Poachers slaughtering Africa's elephants and rhinos with impunity are often shielded from police by powerful connections, but a group of conservationists has turned to the anonymity of tip-offs to try to stem the killing.
The founders of WildLeaks -- a sort of WikiLeaks for the environment -- say it is the first secure, online whistle-blowing platform dedicated to wildlife and forest crime.
While wildlife rangers face gun battles in national parks with poachers carrying out the slaughter, the online project hopes to target the top-end traffickers who cream off millions of dollars in profit.
"We got, for example, a very interesting leak on a very powerful individual in Kenya, linked to the government, who is behind the ivory trade," said founder Andrea Crosta, a former security consultant and longtime conservationist.
This kind of person "will never be taken out from within. They're too powerful. You need help from outside. So right now, we're trying to gather more evidence," he said in rapid-fire, Italian-accented English.
Poaching has risen sharply across Africa in recent years fueled by rising demand in Asia for ivory and rhino horn, coveted as a traditional medicine and a status symbol.
Interviewed in the lobby of an upmarket hotel in Tanzania's main city Dar es Salaam, Crosta is fervent in his belief the online platform can be part of the war against poaching.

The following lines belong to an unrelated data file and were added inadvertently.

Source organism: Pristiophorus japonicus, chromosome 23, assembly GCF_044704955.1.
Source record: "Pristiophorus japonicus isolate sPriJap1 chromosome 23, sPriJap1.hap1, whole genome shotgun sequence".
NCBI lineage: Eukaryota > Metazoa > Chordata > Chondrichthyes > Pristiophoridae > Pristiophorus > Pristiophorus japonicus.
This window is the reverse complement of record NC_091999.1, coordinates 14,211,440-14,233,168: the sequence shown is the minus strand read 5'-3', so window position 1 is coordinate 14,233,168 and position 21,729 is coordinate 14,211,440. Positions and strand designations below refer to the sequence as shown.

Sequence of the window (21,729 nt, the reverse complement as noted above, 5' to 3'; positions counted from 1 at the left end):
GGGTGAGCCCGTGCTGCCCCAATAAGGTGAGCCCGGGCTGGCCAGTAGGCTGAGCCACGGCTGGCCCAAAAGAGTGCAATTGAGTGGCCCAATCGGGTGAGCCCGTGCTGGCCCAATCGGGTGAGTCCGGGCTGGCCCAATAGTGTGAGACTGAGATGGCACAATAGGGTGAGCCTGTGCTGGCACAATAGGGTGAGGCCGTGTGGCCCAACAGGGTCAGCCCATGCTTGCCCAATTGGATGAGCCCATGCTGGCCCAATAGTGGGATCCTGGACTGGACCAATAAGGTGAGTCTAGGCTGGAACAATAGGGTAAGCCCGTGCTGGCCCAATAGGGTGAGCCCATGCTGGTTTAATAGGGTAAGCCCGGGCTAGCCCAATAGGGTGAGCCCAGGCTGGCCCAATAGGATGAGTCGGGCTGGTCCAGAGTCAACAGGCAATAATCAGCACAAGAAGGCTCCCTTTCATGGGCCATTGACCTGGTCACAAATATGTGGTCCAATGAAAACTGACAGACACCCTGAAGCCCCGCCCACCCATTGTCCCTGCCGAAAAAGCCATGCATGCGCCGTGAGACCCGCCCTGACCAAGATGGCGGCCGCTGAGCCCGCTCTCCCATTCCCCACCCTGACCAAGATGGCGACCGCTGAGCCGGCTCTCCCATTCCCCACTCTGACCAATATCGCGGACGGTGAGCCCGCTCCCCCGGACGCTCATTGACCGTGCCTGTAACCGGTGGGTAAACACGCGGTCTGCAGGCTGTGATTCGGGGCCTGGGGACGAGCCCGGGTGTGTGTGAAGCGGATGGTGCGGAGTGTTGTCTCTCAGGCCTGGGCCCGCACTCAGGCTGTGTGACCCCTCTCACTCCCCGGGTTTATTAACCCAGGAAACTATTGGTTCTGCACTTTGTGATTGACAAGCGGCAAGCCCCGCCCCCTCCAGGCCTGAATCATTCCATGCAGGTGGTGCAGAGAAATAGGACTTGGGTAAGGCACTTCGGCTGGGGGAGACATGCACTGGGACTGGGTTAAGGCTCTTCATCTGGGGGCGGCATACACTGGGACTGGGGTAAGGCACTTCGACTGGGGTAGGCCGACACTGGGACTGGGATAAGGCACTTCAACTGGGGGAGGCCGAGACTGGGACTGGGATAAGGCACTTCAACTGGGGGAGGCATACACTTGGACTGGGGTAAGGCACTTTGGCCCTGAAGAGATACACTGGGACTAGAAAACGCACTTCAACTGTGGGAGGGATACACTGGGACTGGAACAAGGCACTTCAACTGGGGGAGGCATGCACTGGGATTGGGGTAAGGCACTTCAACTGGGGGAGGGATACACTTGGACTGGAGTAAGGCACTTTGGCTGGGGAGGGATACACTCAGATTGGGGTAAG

After it launched in February, WildLeaks received its first tip within 24 hours. Since then the project has gotten over 45 tips and leaks, with at least 28 deemed to be useful.
The information involved a range of topics from around the world including tiger poaching in Sumatra, illegal logging in eastern Russia and Mexico, and the smuggling of wildlife products into the United States.
WildLeaks passed on some tips to law enforcement agencies, while others were shared with trusted conservation organizations that specialize in the area. Some were also investigated in house. Two WildLeaks probes have already been launched, with another two set to begin in September.
WildLeaks uses encryption and anonymity software to allow those with information to send it safely to those who can do something about it. It is a new way to tackle a long-standing problem, and other conservationists have offered a cautious welcome.